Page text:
Slot Machine History

Slot Machine History

Slots – The early years

Slot machine history began in 1887, when a mechanical engineer in San Francisco invented the first Slot machine. This was Charles Fey. These slot machines were handmade and Fey arranged for them to be placed in bars and small gambling halls. Fey charged 50 percent of the take as the rental fee.

The most noteworthy thing about early slots is that they looked so similar to todays slots. The slots were completely mechanical, and with no electric (much less electronic) components. Although they seemed similar, the original symbols were also different. The familiar fruit symbols only appeared later as the entertainment machines started becoming popular.

The original slot machines

Charles Fey’s original machines consisted of simple symbols such as bells, stars, playing card images and horseshoes. These were dubbed the “Liberty Bells.” Without knowing it, Charles Fey created slot machine history. Charles Fey changed the casino floor forever with his introduction of this simple game.

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You will find the original Liberty Bell Slot Machine at the Liberty Bell Saloon and Restaurant in Reno, Nevada. Players of the slot reels would receive a maximum 20-coin profit for hitting the right combination. The slot machine was a huge success from day one. Top gamblers of the day agreed that Slot machines would be “the next big thing.”

In 1907, Charles Fey became partners with the Mills Novelty Company. TOgether they began to produce a line of new slot machines. The first was the Mills Liberty Bell. In 1910 or 1911, the Mills Company created the very first fruit-symbol machine. This was named the “Operator Bell.” Early machines were made of cast iron. This made them difficult to carry from casino to casino. As a result of this weight issue, the first wood-cabinet Slots were seen in 1915. The lighter material made it easier for Fey and the Mills firm to deliver the machines to various locations.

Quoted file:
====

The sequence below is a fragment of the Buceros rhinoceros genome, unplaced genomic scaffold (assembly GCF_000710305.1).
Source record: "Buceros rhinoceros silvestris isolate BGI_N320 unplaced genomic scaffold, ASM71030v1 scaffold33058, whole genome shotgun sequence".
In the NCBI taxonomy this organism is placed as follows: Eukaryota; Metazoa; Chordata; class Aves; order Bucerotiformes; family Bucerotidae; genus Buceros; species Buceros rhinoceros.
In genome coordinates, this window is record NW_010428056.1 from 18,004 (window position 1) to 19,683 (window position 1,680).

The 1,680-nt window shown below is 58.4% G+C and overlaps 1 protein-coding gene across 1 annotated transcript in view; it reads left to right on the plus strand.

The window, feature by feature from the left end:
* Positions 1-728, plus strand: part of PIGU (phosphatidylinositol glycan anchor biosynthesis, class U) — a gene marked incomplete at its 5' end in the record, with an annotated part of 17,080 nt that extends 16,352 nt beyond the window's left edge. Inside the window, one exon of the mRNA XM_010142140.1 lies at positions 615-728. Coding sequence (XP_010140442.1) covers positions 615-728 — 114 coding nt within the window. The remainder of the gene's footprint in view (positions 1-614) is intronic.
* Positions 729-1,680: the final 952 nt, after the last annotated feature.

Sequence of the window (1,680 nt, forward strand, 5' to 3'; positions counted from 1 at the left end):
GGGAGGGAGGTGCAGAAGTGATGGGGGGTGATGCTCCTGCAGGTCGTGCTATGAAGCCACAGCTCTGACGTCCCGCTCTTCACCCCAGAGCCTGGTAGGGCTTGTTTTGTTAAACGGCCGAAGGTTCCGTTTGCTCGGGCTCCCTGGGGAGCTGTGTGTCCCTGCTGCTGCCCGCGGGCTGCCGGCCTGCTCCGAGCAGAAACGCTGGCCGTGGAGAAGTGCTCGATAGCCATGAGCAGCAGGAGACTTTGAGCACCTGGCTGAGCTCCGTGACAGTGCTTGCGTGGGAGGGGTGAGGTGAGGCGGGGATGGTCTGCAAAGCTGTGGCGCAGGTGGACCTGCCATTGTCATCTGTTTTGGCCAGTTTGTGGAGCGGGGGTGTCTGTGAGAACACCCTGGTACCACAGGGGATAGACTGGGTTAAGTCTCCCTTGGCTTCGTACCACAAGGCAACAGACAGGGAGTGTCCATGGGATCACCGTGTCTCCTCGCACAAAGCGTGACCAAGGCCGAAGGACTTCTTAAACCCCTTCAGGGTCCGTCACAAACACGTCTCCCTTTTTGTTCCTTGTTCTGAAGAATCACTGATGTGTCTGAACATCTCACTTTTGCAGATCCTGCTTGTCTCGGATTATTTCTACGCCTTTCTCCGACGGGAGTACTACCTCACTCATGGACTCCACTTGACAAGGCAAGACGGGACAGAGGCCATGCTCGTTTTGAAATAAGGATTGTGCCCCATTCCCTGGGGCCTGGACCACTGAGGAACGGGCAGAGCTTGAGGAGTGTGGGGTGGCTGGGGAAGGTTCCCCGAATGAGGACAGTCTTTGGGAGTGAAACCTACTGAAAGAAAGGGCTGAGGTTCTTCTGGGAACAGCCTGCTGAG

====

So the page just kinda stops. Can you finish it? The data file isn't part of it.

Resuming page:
Slots – Huge Growth in the 30’s

The Mills firm soon branched out. Using both mechanical and marketing genius, they created more interesting Slot machines for intrigued players. In the 1930s, they worked on different designs for different machines, creating a whole range of “themed” Slots. These colorful, eye-catching, even slightly wacky machines attracted entirely new legions of players. The result of this is that 1930s and 1940s history witnessed a veritable slot machine boom throughout the United States.

It is said that Slot machines were first used in the larger, corporate casinos to keep wives entertained. This was while their husbands, the high rollers, would hit the tables. To the casino owners’ surprise, however, Slot profits climbed higher than that of the table games. Today, Slots are the prime moneymakers for casinos, making up to 70% of some casinos’ income.

Slot Machines Today

The best numbers suggest that Slot machines account for well over $300 million in cool casino profit. This comes primarily from the nickel and quarter machines. It comes as no surprize because these machines attract the most players. Slot machine history has evolved from Charles Fey’s original cast-iron behemoth of the 1880s. Now we find today’s colorful, noisily entertaining, solid-state slot games. This supremely profitable entertainment machine has earned much of the credit for turning 20th and 21st century casinos into huge corporate giants.

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